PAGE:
The 800 lb Gorilla

I was chatting with a friend of mine who I had not seen in a long time. He happens to own a bar and we got on the topic of customer service. I was watching how he managed his customers (old habit) and it was quickly apparent this was a guy who knew his customers.

A couple of quick observations:
– A regular walked in, he chimed out the guys name (or the bar’s nickname for him) to me and said “he’s going to have 4-6 Rolling Rocks and will be here for an hour and a half.” I noticed the guy leave later and looked down at my watch noting he had been there for an hour and twenty minutes. I then asked the bartender how many he had, to which the answer was “3”.
-A couple walked in and had a couple of drinks two tables away. They left and came back 30 minutes later. As they walked by the bartender remembered them and said “another…” and paused as she was trying to think of their order. My friend, while acting like it was part of our discussion, answered “Bass and Sam Adam Light.”

So back to our discussion of customer service…The place was one of the larger Budweiser pub clients in the area. Budweiser had decided to cut back their shipments from Wednesday & Friday to just Wednesday. No problem in general, but it did put more pressure on ordering and inventory. He felt like he did a nice business with Budweiser and was often willing to bring in new Bud products. Sometime after the scheduling change, he forgot to order enough to cover for a live band for Friday night and called the sales rep to ask a favor for an additional shipment. To his amazement, the sales rep simply followed the company line “we only ship to you on Wednesdays.” He admitted it was a favor to which the sales rep simply said “sorry.”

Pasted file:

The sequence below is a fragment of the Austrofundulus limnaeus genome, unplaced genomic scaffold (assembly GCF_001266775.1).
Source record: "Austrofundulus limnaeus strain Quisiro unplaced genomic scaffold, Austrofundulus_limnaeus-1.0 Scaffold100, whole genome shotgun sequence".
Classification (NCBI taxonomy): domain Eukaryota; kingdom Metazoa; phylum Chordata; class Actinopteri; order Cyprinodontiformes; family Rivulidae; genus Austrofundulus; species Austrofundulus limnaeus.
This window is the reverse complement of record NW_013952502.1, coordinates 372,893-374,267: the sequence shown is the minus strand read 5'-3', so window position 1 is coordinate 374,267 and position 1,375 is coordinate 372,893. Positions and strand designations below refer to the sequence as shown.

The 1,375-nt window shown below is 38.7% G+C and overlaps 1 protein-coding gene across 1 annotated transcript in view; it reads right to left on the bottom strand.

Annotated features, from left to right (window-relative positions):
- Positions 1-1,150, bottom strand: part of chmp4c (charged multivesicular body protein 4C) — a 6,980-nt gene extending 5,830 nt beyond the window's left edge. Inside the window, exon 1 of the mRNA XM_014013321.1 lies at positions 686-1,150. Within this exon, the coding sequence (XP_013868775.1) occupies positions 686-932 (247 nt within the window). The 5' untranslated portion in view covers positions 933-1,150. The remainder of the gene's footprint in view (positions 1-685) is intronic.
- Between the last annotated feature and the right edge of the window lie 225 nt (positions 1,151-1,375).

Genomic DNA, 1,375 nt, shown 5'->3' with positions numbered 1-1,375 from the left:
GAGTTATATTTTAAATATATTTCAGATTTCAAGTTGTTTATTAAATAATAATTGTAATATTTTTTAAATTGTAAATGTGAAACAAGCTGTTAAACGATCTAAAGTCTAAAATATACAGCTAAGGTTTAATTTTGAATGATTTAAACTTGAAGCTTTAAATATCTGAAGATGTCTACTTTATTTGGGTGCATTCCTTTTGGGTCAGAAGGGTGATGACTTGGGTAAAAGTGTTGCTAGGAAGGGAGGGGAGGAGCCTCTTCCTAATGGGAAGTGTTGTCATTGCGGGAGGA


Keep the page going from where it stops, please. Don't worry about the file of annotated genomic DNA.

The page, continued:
The next morning (Friday) as he was pulling in the lot the Budweiser truck was delivering to another bar in the same parking lot. Their regular delivery day was Friday.
While I certainly don’t know the whole story, I do see this “company line” excuse happen all the time. I understand that we need to run numbers and that sometime Customer Service can be a costly endeavor. And that we do on occasion need to put our foot down, but do we need to abandon it all the time? Yes, it is true that the bar probably won’t throw out Budweiser as a supplier, but the company and the rep lost money that night.

And on another level, it made me think about the Wed/Fri delivery options. If you are dropping one day of delivery for cost constraints (which is completely understandable), why run the same route both days? Wouldn’t it make more sense to deliver to both bars on the same day?
While there are potentially legitimate reasons for all actions, I would venture a guess that a number of decisions were made in vacuums with partial bits of information to serve specific questions. I also believe that these decisions were based on “how do we minimize cost”, not “how do we maximize long term profits and brand leverage.”

I wonder how the 800lb industry giants fade into oblivion over time?
In this case, I would think that Budweiser would be better served focusing on customer service and leveraging that value to bring new things to markets, improve placement, and promotion.

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